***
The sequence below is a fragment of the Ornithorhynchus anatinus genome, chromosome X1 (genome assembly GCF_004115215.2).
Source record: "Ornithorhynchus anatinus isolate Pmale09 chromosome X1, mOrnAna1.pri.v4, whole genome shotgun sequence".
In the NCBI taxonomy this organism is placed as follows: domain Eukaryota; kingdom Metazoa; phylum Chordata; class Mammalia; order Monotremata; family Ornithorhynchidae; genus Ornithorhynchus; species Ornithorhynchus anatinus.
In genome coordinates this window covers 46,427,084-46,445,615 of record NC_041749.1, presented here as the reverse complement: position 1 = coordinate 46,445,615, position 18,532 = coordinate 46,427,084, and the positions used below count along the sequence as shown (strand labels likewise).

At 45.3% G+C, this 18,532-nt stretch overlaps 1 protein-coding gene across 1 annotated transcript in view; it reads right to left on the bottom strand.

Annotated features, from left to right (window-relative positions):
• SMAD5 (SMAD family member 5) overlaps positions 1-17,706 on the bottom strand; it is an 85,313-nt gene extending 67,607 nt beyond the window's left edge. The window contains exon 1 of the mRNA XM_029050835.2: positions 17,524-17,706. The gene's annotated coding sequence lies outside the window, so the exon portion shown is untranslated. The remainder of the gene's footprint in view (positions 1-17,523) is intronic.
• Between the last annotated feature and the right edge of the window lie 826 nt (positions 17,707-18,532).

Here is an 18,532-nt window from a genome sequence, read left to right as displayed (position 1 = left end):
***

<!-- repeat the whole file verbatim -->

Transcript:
The sequence below is a fragment of the Ornithorhynchus anatinus genome, chromosome X1 (genome assembly GCF_004115215.2).
Source record: "Ornithorhynchus anatinus isolate Pmale09 chromosome X1, mOrnAna1.pri.v4, whole genome shotgun sequence".
In the NCBI taxonomy this organism is placed as follows: domain Eukaryota; kingdom Metazoa; phylum Chordata; class Mammalia; order Monotremata; family Ornithorhynchidae; genus Ornithorhynchus; species Ornithorhynchus anatinus.
In genome coordinates this window covers 46,427,084-46,445,615 of record NC_041749.1, presented here as the reverse complement: position 1 = coordinate 46,445,615, position 18,532 = coordinate 46,427,084, and the positions used below count along the sequence as shown (strand labels likewise).

At 45.3% G+C, this 18,532-nt stretch overlaps 1 protein-coding gene across 1 annotated transcript in view; it reads right to left on the bottom strand.

Annotated features, from left to right (window-relative positions):
• SMAD5 (SMAD family member 5) overlaps positions 1-17,706 on the bottom strand; it is an 85,313-nt gene extending 67,607 nt beyond the window's left edge. The window contains exon 1 of the mRNA XM_029050835.2: positions 17,524-17,706. The gene's annotated coding sequence lies outside the window, so the exon portion shown is untranslated. The remainder of the gene's footprint in view (positions 1-17,523) is intronic.
• Between the last annotated feature and the right edge of the window lie 826 nt (positions 17,707-18,532).

Here is an 18,532-nt window from a genome sequence, read left to right as displayed (position 1 = left end):